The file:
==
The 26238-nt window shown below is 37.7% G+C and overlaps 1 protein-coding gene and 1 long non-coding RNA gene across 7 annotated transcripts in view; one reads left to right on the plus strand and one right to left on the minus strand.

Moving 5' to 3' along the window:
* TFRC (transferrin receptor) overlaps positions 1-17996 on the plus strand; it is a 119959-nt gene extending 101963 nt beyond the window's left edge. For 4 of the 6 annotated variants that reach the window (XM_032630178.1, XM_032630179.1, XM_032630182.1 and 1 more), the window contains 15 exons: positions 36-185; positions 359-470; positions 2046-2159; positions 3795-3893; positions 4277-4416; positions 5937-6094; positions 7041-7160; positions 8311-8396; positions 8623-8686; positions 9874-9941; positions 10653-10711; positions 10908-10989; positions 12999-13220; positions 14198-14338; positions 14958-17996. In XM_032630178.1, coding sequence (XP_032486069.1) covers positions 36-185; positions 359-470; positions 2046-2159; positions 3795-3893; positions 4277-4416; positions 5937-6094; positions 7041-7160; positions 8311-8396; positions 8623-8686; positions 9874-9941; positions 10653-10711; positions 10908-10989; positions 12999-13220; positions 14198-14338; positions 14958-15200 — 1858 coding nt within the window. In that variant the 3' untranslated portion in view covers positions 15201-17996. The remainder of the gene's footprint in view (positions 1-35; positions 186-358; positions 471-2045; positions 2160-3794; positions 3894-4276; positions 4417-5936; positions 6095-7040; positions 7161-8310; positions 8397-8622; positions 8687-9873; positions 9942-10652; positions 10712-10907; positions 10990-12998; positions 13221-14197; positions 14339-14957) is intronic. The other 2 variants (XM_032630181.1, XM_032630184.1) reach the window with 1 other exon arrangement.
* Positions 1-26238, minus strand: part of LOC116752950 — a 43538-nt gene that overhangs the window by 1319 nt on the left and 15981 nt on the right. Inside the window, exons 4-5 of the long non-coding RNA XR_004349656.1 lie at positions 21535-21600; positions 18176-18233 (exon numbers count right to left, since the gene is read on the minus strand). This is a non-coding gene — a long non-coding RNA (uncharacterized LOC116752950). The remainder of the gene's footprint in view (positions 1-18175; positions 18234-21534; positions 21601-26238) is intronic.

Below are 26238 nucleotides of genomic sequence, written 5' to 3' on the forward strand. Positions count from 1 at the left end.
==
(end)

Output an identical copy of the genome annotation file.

The 26238-nt window shown below is 37.7% G+C and overlaps 1 protein-coding gene and 1 long non-coding RNA gene across 7 annotated transcripts in view; one reads left to right on the plus strand and one right to left on the minus strand.

Moving 5' to 3' along the window:
* TFRC (transferrin receptor) overlaps positions 1-17996 on the plus strand; it is a 119959-nt gene extending 101963 nt beyond the window's left edge. For 4 of the 6 annotated variants that reach the window (XM_032630178.1, XM_032630179.1, XM_032630182.1 and 1 more), the window contains 15 exons: positions 36-185; positions 359-470; positions 2046-2159; positions 3795-3893; positions 4277-4416; positions 5937-6094; positions 7041-7160; positions 8311-8396; positions 8623-8686; positions 9874-9941; positions 10653-10711; positions 10908-10989; positions 12999-13220; positions 14198-14338; positions 14958-17996. In XM_032630178.1, coding sequence (XP_032486069.1) covers positions 36-185; positions 359-470; positions 2046-2159; positions 3795-3893; positions 4277-4416; positions 5937-6094; positions 7041-7160; positions 8311-8396; positions 8623-8686; positions 9874-9941; positions 10653-10711; positions 10908-10989; positions 12999-13220; positions 14198-14338; positions 14958-15200 — 1858 coding nt within the window. In that variant the 3' untranslated portion in view covers positions 15201-17996. The remainder of the gene's footprint in view (positions 1-35; positions 186-358; positions 471-2045; positions 2160-3794; positions 3894-4276; positions 4417-5936; positions 6095-7040; positions 7161-8310; positions 8397-8622; positions 8687-9873; positions 9942-10652; positions 10712-10907; positions 10990-12998; positions 13221-14197; positions 14339-14957) is intronic. The other 2 variants (XM_032630181.1, XM_032630184.1) reach the window with 1 other exon arrangement.
* Positions 1-26238, minus strand: part of LOC116752950 — a 43538-nt gene that overhangs the window by 1319 nt on the left and 15981 nt on the right. Inside the window, exons 4-5 of the long non-coding RNA XR_004349656.1 lie at positions 21535-21600; positions 18176-18233 (exon numbers count right to left, since the gene is read on the minus strand). This is a non-coding gene — a long non-coding RNA (uncharacterized LOC116752950). The remainder of the gene's footprint in view (positions 1-18175; positions 18234-21534; positions 21601-26238) is intronic.

Below are 26238 nucleotides of genomic sequence, written 5' to 3' on the forward strand. Positions count from 1 at the left end.